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Love-type seam-waves in washout models of coal seamsNormal access

Authors: M. Breitzke and L. Dresen
Journal name: Geophysical Prospecting
Issue: Vol 34, No 8, December 1986 pp. 1167 - 1184
DOI: 10.1111/j.1365-2478.1986.tb00521.x
Organisations: Wiley
Language: English
Info: Article, PDF ( 938.87Kb )

The propagation of Love seam-waves across washouts of coal seams was studied by calculating synthetic seismograms with a finite-difference method. Seam interruption, seam end and seam thinning models were investigated. The horizontal offset, the dip of the discontinuities and the degree of erosion served as variable parameters. Maximum displacement amplitudes, relative spectral amplitudes and phase and group slowness curves were extracted from the synthetic seismograms.

Both seam interruption and seam thinning reduce the maximum displacement amplitudes of the transmitted Love seam-waves. The degree of amplitude reduction depends on the horizontal offset and the degree of erosion. It is four times greater for a total seam interruption than for an equivalent seam thinning with a horizontal offset of four times the seam thickness. In a seam cut vertically, the impedance contrast between the coal and the washout filling determines the maximum displacement amplitudes of the reflected Love seam-waves. They diminish by a maximum factor of four in oblique interruption zone discontinuities with a dip of maximum 27°, and by a maximum factor of ten in a seam thinning with a degree of erosion of at least 22%.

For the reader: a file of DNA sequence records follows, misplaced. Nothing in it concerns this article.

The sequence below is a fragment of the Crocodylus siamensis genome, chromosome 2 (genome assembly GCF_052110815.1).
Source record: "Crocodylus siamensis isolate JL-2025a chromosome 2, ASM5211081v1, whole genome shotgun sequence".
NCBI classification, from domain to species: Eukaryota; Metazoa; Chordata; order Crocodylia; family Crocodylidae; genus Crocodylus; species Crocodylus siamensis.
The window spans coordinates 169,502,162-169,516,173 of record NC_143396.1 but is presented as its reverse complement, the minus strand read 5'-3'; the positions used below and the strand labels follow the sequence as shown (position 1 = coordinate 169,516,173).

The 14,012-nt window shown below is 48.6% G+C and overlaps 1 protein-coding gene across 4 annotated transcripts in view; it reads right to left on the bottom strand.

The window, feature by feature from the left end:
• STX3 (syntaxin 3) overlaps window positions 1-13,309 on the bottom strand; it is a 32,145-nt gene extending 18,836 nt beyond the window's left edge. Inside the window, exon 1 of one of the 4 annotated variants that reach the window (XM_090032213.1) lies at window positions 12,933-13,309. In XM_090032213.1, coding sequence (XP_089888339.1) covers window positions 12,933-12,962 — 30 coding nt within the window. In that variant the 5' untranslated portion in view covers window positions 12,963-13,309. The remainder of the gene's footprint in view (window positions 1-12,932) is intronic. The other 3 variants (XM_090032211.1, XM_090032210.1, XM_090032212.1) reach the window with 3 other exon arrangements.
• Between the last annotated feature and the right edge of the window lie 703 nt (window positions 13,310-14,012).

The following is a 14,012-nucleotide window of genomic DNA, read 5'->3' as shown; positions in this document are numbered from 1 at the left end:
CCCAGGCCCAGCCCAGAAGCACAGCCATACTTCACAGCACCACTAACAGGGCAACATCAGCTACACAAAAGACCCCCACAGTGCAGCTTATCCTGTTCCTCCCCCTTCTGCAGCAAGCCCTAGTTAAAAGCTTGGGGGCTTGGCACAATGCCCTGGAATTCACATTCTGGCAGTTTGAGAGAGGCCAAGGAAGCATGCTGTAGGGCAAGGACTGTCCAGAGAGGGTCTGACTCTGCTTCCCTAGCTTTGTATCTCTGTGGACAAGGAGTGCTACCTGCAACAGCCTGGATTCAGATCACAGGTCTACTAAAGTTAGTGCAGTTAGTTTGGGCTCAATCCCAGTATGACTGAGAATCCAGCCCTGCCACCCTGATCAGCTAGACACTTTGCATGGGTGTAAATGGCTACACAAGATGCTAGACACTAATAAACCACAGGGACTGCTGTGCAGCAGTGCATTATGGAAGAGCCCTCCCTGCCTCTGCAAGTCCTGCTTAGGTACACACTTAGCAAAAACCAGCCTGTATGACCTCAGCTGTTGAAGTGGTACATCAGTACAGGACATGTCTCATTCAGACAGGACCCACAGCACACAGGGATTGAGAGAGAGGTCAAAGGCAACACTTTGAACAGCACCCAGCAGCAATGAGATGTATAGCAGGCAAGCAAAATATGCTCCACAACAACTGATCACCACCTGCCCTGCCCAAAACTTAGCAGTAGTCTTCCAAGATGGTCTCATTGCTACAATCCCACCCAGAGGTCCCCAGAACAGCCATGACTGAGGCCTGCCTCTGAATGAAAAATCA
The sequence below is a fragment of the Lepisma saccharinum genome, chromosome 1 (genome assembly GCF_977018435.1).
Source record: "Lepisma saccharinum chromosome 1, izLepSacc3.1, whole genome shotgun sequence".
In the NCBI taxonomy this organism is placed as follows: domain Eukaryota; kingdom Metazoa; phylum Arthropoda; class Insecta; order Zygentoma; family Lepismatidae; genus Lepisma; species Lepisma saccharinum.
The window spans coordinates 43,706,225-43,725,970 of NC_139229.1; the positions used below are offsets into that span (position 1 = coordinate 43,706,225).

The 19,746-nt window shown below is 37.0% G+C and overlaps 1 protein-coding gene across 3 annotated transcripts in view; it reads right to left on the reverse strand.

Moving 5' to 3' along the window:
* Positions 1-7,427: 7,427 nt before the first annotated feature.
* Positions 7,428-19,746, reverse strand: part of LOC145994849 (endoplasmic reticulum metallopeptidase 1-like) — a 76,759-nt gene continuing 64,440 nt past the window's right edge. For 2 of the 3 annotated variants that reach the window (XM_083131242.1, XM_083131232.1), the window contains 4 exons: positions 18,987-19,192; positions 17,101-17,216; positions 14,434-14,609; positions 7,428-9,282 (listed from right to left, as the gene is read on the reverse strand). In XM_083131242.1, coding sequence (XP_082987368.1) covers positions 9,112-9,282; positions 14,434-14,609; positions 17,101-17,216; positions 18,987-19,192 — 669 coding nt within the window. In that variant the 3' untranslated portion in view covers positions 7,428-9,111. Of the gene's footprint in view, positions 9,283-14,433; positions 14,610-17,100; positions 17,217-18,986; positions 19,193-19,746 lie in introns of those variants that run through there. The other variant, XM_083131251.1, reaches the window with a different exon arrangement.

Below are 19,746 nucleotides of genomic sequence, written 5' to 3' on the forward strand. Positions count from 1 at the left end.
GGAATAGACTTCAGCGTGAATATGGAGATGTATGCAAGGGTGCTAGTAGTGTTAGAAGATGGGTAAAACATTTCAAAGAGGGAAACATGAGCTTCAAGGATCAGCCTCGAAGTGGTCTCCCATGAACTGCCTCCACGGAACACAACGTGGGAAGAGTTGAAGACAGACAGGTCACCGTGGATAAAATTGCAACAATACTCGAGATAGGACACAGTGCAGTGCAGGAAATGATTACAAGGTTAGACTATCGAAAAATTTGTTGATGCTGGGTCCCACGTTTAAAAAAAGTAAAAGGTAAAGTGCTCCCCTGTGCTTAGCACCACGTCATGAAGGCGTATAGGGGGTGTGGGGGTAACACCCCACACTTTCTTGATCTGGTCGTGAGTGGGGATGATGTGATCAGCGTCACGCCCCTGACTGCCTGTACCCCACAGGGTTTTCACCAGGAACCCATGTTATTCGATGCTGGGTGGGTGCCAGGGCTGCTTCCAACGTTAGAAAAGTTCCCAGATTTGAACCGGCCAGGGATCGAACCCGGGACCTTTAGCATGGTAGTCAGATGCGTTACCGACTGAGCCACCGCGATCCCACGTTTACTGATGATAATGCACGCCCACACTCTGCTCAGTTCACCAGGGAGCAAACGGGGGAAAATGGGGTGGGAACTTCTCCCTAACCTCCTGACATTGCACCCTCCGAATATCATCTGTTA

The analysis of the relative spectral amplitudes indicates a preferential transmission of those phases with frequencies below, and a preferential reflection of those phases with frequencies above the first mode Airy-phase. The relative spectral amplitudes of the reflected Love seam-waves show a distinct interference pattern of the waves reflected at both interruption zone discontinuities.

The dispersion analysis reveals a flattening of the phase and group slowness curves with increasing frequencies, horizontal offset and degrees of erosion.

These results imply that a detection of washouts in-mine will be possible in a frequency range including at least the first mode Airy-phase. An interference pattern and a flattening of the dispersion curve indicate a washout rather than other seam obstructions and leads to an estimate of the washout dimension.

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